Your transaction with Mrs. Stewart gave me great satisfaction; I am much obliged to you for your attention. Do not lose sight of her ; your countenance may be of great credit, and of consequence of great advantage to her. The



i The Hon. Topham Beauclerk died March 11, 1780.—MALONE.

Mr. Beauclerk's library was sold by public auction in April and May, 1781, for £5011.MALONE.

3 By a fire in Northumberland House, where he had an apartment, in which I have passed many an agreeable hour.-BOSWELL.

memory of her brother is yet fresh in my mind; he was an ingenious and worthy man.

“Please to make my compliments to your lady and to the young ladies. I should like to see them, pretty loves. I am, dear Sir, yours affectionately,

“SAM. JOHNSON." Mrs. Thrale being now at Bath with her husband, the correspondence between Johnson and her was carried on briskly. I shall present my readers with one of her original letters to him at this time, which will amuse them probably more than those well-written but studied epistles which she has inserted in her collection, because it exhibits the easy vivacity of their literary intercourse. It is also of value as a key to Johnson's answer, which she has printed by itself, and of which I shall subjoin extracts.


Bath, Friday, April 28. “I had a very kind letter from you yesterday, dear Sir, with a most circumstantial date. You took trouble with my circulating letter, Mr. Evans writes me word, and I thank you sincerely for so doing : one might do mischief else not being on the spot.

“ Yesterday's evening was passed at Mrs. Montagu's: there was Mr. Melmoth ;' I do not like him though, nor he me; it was expected we should

have pleased each other; he is, however, just Tory enough to hate the Bishop of Peterboroughfor Whiggism, and Whig enough to abhor you for Toryism.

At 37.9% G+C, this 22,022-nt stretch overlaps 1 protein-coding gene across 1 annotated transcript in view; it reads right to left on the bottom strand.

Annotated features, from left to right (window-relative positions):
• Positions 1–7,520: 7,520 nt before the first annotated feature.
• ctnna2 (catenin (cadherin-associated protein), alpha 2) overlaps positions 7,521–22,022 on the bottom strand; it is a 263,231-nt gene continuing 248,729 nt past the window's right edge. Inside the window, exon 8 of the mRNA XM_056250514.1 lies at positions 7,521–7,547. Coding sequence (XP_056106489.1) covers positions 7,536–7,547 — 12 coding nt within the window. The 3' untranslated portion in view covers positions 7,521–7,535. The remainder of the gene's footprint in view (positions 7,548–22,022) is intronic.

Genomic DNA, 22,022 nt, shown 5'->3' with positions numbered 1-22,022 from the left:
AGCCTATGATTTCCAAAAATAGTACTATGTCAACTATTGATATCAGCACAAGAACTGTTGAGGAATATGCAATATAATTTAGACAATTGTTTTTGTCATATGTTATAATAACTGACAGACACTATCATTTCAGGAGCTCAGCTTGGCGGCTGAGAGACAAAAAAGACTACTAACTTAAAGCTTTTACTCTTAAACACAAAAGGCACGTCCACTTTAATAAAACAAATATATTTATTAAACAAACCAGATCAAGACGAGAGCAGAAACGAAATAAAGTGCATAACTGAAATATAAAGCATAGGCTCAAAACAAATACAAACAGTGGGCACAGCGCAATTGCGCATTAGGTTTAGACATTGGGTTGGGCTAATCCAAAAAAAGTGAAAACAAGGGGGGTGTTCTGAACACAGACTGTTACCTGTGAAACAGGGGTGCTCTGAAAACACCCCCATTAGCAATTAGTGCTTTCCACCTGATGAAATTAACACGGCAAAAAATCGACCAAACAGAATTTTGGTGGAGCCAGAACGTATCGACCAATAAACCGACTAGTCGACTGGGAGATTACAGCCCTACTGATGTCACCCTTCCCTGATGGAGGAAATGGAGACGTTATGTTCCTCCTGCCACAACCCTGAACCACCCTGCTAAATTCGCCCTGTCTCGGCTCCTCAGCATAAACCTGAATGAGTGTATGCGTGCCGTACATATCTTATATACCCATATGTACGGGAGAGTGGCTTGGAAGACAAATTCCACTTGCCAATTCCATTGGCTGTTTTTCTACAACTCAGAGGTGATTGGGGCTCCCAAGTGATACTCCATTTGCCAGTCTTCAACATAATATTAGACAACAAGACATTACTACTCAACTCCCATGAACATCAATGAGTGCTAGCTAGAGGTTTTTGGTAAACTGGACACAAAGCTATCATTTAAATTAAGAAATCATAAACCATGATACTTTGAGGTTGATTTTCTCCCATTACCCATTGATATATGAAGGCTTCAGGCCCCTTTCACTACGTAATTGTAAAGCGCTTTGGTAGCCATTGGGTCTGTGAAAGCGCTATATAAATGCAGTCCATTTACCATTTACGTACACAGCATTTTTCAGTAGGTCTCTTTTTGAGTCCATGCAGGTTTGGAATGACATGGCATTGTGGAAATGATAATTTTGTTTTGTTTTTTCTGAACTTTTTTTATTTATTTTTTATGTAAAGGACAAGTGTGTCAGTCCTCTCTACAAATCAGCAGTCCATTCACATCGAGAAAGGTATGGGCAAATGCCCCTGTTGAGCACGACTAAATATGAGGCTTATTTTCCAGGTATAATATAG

“Mrs. Montagu flattered him finely ; so he had a good afternoon on't. This evening we spend at a concert. Poor Queeney's" sore eyes have just released her; she had a long confinement, and could neither read nor write, so my mastert treated her very good-naturedly with the visits of a young woman in this town, a tailor's daughter, who professes music, and teaches so as to give six lessons a day to ladies, at five and threepence a lesson. Miss Burney says, she is a great performer; and I respect the


wench for getting her living so prettily; she is very modest and pretty-mannered, and not seventeen years old.


Mr. Wm. Melmoth is known in literary history as the translator of the Letters of Cicero and Pliny, and as the author of “Fitzosborne's Letters." He died in 1799, aged 89.-ED.

2 Dr. John Hinchliffe.-BOSWELL.

3 A kind of nick-name given to Mrs. Thrale's eldest daughter, whose name being Esther she might be assimilated to a Queen.-BOSWELL.

* Mr. Thrale.-BOSWELL.

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“ You live in a fine whirl indeed; if I did not write regularly you would half forget me, and that would be very wrong, for I felt my regard for you in my ace last night, when the criticisms were going on.

“This morning it was all connoisseurship; we went to see some pictures painted by a gentleman artist, Mr. Taylor, of this place; my master makes one everywhere, and has got a good dawdling companion to ride with him now.

* He looks well enough, but I have no notion of health for a man whose mouth cannot be sewed up. Burney and I and Queeney tease him every meal he eats, and Mrs. Montagu is quite serious with him ; but what can one do?

He will eat, I think, and if he does eat I know he will not live ; it makes me very unhappy, but I must bear it. Let me always have your friendship.

I am, most sincerely, dear Sir,
“ Your faithful servant,

“H. L. T."


* * *


London, May 1, 1780. Mr. Thrale never will live abstinently, till he can persuade himself to live by rule.1 *

* Encourage, as you can, the musical girl. “Nothing is more common than mutual dislike, where mutual approbation is particularly expected. There is often on both sides a vigilance not over. benevolent; and as attention is strongly excited, so that nothing drops unheeded, any difference in taste or opinion, and some difference where there is no restraint will commonly appear, immediately generates dislike.

“ Never let criticism operate on your face or your mind; it is very rarely that an author is hurt by his critics. The blaze of reputation cannot be blown out, but it often dies in the socket; a very few names may be considered as perpetual lamps that shine unconsumed. From the author of 'Fitzosborne's Letters' I cannot think myself in much danger. I met him only once about thirty years ago, and in some small dispute reduced him to whistle ; having not seen him since, that is the last impression. Poor Moore, the fabulist, was one of the company.